“Kamaʻāina ka poʻe i kēia mea ʻo ke Kava, a ma Hawaiʻi, ʻo ia hoʻi ka ʻAwa,” wahi a ka polopeka o ka huli kanaka ma ke kulanui o Hawaiʻi ma Mānoa.
ʻO ka ʻAwa, he mea kanu i hoʻomana nui ʻia e nā kānaka a puni ka Pākīpika no kona pilina i nā akua keu ho’i ma Hawai’i no Kāne me Kanaloa.
“Ua ʻike ʻia ma nā mele kahiko no ka holo ʻana o ia mau akua nei, keu hoʻi ʻo Kāne me kāna ʻōʻō e hoʻohui i ka ʻAwa ma nā pūnāwai e inu.”
A ʻoiai he mea inu ia o nā akua a puni ka Pākīpka, pēlā nō i mālama like ʻia kona nui koʻikoʻi ma nā ʻaha a me ka lapaʻau ʻana e ko kākou mau kūpuna.
Akā wahi a Kāwika, ua loaʻa pū kona wā ma waho o nā ʻaha kekahi. “Ua inu ʻia e nā makaʻāinana ma hope o ka mahi ʻai a mahi iʻa ʻana kekahi. Akā ʻoiai ua inu ʻia no ka hoʻonanea ʻana, ua mālama kūpono ʻia kēlā ʻaoʻao hoʻomana kekahi.”
A ʻo kēia ʻaoʻao o ka hoʻonanea ʻana, he mea nui ia ma ka hoʻākāka ʻana i ka noʻonoʻo ma ka hoʻoponopono a i ʻole paha no ka hoʻokamaʻāina ʻana me ka malihini a hiki loa i kēia lā.
“Nui nā pōʻaiapili ʻokoʻa i inu ʻia ka ʻAwa. Inā paha ma ka ʻaha e like me ka wā kahiko a i ʻole no ka hoʻonanea, ua inu ʻia no ka launa pū,” wahi a Kāwika.
Akā e like me ka mea i hoʻākāka ʻia e Kāwika, ma nā ʻano pōʻaiapili like ʻole o ka inu ʻAwa ʻana, ua pono kona mālama kūpono ʻia.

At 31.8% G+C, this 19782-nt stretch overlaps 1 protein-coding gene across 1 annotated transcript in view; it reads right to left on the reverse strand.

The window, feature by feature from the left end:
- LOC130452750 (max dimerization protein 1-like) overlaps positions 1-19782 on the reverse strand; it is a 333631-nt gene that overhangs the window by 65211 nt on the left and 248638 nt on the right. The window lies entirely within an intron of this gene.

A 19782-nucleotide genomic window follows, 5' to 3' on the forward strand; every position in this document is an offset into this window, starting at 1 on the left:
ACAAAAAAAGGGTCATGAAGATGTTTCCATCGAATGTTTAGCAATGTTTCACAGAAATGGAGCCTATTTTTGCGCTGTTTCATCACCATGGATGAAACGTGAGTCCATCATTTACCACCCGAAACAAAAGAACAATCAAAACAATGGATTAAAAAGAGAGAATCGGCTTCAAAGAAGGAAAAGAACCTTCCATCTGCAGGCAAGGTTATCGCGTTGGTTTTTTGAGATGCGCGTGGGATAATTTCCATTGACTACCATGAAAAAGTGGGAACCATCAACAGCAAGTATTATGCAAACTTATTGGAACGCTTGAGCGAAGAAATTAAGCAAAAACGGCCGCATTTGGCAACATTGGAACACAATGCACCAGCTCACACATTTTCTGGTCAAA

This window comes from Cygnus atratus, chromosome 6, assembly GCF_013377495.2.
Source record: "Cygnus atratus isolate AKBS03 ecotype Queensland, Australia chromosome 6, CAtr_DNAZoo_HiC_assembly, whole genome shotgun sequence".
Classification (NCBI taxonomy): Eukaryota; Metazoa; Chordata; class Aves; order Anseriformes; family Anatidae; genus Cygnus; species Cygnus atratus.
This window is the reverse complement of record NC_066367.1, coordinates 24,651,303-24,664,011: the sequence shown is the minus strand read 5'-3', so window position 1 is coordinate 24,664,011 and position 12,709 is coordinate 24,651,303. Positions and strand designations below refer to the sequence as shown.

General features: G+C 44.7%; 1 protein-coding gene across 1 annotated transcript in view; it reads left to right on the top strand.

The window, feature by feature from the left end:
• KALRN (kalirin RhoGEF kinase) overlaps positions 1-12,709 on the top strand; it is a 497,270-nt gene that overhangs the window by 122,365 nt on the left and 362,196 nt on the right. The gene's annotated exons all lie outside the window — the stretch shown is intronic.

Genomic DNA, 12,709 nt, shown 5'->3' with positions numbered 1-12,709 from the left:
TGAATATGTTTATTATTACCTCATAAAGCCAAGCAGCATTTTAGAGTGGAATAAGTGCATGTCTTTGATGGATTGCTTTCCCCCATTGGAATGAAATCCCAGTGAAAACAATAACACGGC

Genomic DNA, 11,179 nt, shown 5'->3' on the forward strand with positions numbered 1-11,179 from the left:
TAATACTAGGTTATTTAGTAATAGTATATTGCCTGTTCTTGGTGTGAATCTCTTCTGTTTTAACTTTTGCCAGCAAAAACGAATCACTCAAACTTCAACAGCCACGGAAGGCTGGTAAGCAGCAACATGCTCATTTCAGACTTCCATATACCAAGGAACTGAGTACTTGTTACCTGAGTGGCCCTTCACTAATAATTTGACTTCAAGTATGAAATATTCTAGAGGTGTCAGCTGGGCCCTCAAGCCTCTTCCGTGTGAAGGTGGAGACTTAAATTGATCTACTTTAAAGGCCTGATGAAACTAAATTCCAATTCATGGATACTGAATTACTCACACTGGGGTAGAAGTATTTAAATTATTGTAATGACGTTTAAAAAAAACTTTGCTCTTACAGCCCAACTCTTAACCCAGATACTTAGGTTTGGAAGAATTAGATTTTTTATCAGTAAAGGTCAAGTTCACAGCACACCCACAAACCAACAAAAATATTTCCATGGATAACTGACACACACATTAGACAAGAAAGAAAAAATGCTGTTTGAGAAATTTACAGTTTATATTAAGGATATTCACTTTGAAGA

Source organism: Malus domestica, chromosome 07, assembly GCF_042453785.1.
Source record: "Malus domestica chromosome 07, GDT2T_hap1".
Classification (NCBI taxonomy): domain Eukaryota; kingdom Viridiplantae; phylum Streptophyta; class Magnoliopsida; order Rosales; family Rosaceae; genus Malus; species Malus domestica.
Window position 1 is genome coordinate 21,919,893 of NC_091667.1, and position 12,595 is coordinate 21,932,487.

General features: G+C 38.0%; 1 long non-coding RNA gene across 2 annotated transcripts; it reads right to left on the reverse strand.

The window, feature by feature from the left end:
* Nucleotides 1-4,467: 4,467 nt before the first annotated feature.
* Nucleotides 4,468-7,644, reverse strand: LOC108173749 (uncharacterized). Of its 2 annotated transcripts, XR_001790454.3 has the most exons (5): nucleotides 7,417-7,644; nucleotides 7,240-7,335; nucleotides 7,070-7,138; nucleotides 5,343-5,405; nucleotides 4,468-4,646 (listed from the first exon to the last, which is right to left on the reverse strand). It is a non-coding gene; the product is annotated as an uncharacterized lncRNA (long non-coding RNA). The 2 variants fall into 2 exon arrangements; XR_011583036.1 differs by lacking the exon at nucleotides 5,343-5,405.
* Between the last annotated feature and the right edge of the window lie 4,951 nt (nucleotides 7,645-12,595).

“He kumulau ia o ko kākou akua ʻo Kāne no laila pono e mālama ʻia kona koʻikoʻi a mahalo ʻia, ʻaʻole hiki ke hana wale me ka hōʻihi ʻole i nā akua.”
“It has different names across the Pacific. A lot of people now know it as Kava, in Hawaiʻi it’s ʻAwa,” says Ty Kāwika Tengan, Associates Professor of Ethnicities and Anthropology at the University of Hawaiʻi at Mānoa.
‘Awa is respected in the Pacific for tis relationship to the gods, especially in Hawai’i with Kāne and Kanaloa.
“Different chants tell, and different stories tell of their travels around the islands where Kāne with his ʻōʻō creates the pūnāwai, the springs where they mix the ʻAwa and drink it there”
Due to its significance to our gods, it was used in important gatherings and for medicinal purposes.
However, according to Kāwika, there were other occasions too. “You also have accounts of just the every day makaʻāinana person, the farmer, the fisher using ʻAwa after a long day of work to relax. In addition, they would also be using it as offerings and prayers. So you have both that kind of ceremonial and social way of relaxing.”
And this relaxation aspect really clarifies the idea of using ʻawa for reconciliation and socializing.
“A lot of different people have a lot of different ways of using ʻAwa. Ceremonially, traditionally today as well as more for just social purposes. People will just get together and drink ʻAwa,” says Kāwika.
But as Kāwika has made clear, in every occasion of ʻawa drinking, it needs to be respected.
“It is seen as an embodiment of our akua, of Kāne especially, and so those connections even when their in the more social space are important so you don’t just kind of do anything with ʻAwa, you know, it’s always treated with some respect.”